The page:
Exercise is a key component to improve health, fitness and functionality for people diagnosed with multiple sclerosis or MS. According to the Multiple Sclerosis Association of America, "MS is the most common neurological disease diagnosed in young adults." Multiple sclerosis is a disease of the central nervous system in which damage to the insulation surrounding the nerves, called myelin, occurs. Symptoms of MS include fatigue, visual disturbances, numbness, weakness, spasticity, pain, and tremors. The combination of exercise with adequate nutrition are useful in the management of MS symptoms.
Always consult your GP before starting an exercise regimen. When starting an exercise program, always ask a trained professional to help you develop and supervise your routine to ensure that you are working at the correct level and that you perform the exercises correctly. Doing too much in a short time and with the wrong technique leads to injuries, poor results and frustration. If one exercise does not feel good or causes pain or other negative symptoms, skip that exercise and continue with the next one.
Look for various types of exercises that you enjoy and perform consistently and correctly. Choices include yoga, tai chi, pilates, weights, swimming, hiking, jumping mini-trampoline, GYROTONIC, stretching, cycling, tennis, running, calisthenics, range-of-motion movements, horseback riding, dancing and many more. Doing an exercise with a friend or a group increases fun and enthusiasm. The author Allison Shadday, LCSW, states: "Exercise has been shown to produce an increase in endorphins, which can make us feel less depressed."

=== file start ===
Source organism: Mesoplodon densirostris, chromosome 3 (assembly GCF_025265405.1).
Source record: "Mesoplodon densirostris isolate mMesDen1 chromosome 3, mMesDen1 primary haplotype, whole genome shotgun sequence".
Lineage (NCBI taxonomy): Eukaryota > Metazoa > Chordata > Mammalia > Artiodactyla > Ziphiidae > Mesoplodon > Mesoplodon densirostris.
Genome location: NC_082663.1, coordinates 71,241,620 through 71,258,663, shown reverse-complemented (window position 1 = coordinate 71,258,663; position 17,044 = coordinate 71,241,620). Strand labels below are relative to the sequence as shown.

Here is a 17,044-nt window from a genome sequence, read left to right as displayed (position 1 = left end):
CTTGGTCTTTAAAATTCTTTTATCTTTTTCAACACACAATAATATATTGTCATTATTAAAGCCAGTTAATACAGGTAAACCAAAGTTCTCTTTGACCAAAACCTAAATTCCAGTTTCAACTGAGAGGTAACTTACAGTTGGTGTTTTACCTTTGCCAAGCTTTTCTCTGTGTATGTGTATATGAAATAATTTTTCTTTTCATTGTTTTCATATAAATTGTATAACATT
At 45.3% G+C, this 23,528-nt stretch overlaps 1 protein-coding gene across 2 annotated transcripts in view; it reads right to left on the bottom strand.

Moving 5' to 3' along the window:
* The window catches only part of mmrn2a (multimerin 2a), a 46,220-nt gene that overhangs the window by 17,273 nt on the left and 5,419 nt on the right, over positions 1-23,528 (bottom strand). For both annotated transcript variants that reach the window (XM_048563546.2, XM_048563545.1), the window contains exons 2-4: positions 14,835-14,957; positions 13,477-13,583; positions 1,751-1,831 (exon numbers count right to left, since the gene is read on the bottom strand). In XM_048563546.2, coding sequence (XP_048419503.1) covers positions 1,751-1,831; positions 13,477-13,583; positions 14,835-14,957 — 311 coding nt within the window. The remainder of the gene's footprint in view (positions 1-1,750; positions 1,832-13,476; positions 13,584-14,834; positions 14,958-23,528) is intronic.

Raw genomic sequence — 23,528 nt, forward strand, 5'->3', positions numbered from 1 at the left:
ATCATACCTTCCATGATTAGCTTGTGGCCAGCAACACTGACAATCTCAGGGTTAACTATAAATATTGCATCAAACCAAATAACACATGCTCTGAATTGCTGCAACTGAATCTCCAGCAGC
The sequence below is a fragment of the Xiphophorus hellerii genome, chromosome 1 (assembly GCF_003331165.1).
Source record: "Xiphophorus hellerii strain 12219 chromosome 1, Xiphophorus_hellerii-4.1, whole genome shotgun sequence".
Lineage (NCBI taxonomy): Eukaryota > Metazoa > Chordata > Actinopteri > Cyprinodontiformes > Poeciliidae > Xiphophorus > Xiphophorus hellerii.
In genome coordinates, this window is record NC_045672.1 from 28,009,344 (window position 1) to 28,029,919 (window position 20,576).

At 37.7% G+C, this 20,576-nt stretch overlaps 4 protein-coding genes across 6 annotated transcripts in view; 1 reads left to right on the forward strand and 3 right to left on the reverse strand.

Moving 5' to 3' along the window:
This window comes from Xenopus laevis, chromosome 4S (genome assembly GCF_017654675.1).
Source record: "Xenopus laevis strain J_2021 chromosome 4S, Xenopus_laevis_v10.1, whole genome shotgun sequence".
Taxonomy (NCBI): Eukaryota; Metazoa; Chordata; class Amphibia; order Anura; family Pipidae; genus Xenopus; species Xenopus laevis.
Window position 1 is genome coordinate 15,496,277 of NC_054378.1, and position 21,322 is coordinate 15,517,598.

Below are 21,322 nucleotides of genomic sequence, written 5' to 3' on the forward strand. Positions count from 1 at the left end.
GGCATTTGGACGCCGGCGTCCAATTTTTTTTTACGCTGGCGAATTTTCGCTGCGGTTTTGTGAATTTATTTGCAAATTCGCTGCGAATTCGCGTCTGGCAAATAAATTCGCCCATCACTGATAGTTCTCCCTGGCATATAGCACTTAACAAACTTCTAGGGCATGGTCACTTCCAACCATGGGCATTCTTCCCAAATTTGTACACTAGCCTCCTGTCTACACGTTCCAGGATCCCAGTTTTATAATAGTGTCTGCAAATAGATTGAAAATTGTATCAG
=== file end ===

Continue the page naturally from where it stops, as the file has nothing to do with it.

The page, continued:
Adjust the exercise according to your current physical and health status, needs and objectives. Newly diagnosed or with minimal or no physical symptoms should continue to exercise as they did before being diagnosed. Those in wheelchairs can exercise their upper bodies with stretches, exercise bands and weights. The objective of the exercise is to increase your health, physical condition and functionality by working a little beyond your current capabilities. Fatigue is a common symptom of MS, so it is necessary to find the right balance between energy to make the effort to complete the exercise and not fatigue you completely.
Heat decreases nerve conduction and may cause symptoms of MS. If you exercise outdoors, do it early in the morning or late at night to avoid exposure to high temperatures during peak sun hours.If you train indoors, stay cool by using an air conditioner or fan. Exercising in the pool is ideal for staying cool. For best results, MS expert and author Maryann B. Hunsberger recommends "keeping the water no hotter than 82 degrees Fahrenheit." Drinking cold water before, during and after training helps prevent overheating and dehydration. A cold bath or shower after exercising also helps keep your body cool.
The benefits of exercise include increasing flexibility, strengthening the cardiovascular system, strengthening the musculoskeletal system, promoting better sleep and reducing stress. All good exercise programs should include an appropriate mix of strength training, endurance and flexibility. Having a strong grip helps prevent tripping and falling objects, therefore training the grip is an important aspect of all exercise routines.